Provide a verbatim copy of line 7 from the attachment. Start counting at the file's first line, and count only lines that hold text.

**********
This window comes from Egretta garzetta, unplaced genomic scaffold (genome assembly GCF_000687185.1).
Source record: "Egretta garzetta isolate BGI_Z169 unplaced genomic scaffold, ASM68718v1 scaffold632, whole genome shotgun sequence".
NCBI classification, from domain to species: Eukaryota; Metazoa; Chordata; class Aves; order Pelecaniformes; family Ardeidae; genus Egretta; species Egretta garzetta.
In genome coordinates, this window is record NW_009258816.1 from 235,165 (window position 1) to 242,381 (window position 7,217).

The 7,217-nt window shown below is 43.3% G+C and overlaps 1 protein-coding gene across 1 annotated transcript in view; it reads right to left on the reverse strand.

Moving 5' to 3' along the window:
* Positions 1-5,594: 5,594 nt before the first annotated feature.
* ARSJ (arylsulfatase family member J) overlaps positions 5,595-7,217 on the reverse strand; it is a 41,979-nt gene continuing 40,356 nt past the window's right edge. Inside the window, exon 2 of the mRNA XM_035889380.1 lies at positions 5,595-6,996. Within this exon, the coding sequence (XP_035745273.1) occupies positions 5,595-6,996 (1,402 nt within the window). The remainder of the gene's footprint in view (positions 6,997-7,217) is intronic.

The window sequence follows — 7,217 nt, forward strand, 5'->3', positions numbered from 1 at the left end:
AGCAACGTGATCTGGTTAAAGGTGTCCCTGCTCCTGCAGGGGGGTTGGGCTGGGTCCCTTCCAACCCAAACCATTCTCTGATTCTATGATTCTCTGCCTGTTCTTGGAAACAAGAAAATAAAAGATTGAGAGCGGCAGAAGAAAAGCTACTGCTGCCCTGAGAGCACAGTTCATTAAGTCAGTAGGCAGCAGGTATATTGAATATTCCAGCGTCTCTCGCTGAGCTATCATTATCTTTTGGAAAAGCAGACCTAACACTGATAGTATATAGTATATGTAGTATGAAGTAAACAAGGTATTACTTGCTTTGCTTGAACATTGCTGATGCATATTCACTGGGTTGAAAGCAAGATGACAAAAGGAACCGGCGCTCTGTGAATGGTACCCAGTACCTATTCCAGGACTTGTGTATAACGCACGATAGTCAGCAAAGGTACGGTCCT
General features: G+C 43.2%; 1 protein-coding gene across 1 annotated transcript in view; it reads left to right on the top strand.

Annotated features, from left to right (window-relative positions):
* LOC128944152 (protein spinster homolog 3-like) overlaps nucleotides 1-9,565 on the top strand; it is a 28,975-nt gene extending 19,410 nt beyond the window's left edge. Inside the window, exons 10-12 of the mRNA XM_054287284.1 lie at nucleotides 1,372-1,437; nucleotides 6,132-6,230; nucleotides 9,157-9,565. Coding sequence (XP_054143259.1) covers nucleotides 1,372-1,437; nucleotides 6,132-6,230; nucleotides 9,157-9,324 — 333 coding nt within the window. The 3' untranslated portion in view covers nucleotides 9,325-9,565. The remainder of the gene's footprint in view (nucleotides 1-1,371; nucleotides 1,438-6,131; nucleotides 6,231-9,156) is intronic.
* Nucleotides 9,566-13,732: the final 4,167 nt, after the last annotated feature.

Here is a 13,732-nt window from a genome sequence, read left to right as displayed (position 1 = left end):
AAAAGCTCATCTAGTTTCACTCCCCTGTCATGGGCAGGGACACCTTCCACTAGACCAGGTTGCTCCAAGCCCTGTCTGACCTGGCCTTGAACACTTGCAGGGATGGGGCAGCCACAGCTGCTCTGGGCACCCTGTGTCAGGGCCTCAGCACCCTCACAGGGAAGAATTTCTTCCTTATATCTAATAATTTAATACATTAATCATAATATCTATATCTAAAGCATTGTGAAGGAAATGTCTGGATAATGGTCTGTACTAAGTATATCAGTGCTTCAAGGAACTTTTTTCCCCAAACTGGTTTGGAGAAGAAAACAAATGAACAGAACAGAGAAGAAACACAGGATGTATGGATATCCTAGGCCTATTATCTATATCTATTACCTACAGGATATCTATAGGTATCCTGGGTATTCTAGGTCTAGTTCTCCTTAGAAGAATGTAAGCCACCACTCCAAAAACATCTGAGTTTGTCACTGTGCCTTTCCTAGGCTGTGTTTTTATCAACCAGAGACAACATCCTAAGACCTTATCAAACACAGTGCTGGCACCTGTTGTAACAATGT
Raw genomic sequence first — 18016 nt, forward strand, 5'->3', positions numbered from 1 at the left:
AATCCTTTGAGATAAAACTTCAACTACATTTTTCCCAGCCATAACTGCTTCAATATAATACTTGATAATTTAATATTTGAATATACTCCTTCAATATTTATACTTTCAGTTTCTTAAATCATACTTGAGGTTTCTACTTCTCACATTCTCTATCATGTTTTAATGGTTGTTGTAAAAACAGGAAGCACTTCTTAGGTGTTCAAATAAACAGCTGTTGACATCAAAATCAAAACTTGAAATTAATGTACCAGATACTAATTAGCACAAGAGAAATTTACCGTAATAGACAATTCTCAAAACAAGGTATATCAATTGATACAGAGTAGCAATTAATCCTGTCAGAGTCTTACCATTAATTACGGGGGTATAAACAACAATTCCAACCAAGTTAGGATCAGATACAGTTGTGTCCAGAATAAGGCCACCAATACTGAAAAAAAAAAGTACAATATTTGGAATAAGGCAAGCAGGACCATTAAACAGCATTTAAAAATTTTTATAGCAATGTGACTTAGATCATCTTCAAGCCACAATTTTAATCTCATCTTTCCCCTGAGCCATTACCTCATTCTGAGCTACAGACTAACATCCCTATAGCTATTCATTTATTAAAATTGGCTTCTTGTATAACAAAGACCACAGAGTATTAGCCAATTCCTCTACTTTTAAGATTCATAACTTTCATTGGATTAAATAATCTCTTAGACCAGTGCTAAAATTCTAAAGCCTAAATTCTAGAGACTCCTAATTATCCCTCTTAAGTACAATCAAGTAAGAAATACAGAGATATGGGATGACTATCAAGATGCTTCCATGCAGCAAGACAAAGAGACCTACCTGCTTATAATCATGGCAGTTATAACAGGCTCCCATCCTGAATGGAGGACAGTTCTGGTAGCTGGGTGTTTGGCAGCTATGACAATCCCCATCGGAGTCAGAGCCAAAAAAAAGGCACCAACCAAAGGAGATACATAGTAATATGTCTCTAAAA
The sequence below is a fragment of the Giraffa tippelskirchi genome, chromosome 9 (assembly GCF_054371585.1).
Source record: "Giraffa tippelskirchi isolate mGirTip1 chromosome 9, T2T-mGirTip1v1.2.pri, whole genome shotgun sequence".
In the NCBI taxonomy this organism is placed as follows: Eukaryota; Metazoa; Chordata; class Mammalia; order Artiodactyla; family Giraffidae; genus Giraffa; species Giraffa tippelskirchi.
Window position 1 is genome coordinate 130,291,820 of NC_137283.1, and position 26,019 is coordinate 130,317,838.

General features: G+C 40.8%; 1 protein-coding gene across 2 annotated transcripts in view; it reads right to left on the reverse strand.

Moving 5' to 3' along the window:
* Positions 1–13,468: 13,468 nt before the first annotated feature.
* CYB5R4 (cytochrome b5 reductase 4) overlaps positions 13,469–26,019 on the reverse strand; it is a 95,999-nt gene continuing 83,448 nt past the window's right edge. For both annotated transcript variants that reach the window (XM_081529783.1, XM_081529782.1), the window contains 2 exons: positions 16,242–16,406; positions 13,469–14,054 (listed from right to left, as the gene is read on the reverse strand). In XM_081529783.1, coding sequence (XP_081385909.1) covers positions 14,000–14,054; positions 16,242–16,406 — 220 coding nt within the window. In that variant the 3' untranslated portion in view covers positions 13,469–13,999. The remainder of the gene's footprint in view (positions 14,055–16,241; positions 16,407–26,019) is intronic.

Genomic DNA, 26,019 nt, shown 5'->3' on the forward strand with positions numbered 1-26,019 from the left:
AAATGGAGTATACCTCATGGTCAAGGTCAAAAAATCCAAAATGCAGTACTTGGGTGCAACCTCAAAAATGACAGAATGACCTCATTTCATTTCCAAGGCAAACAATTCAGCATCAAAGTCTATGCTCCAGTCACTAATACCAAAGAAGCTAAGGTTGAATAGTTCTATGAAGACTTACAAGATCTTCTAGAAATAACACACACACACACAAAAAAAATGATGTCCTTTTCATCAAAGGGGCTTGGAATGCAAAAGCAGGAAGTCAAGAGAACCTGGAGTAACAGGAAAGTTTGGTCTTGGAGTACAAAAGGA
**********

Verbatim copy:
* Positions 1-5,594: 5,594 nt before the first annotated feature.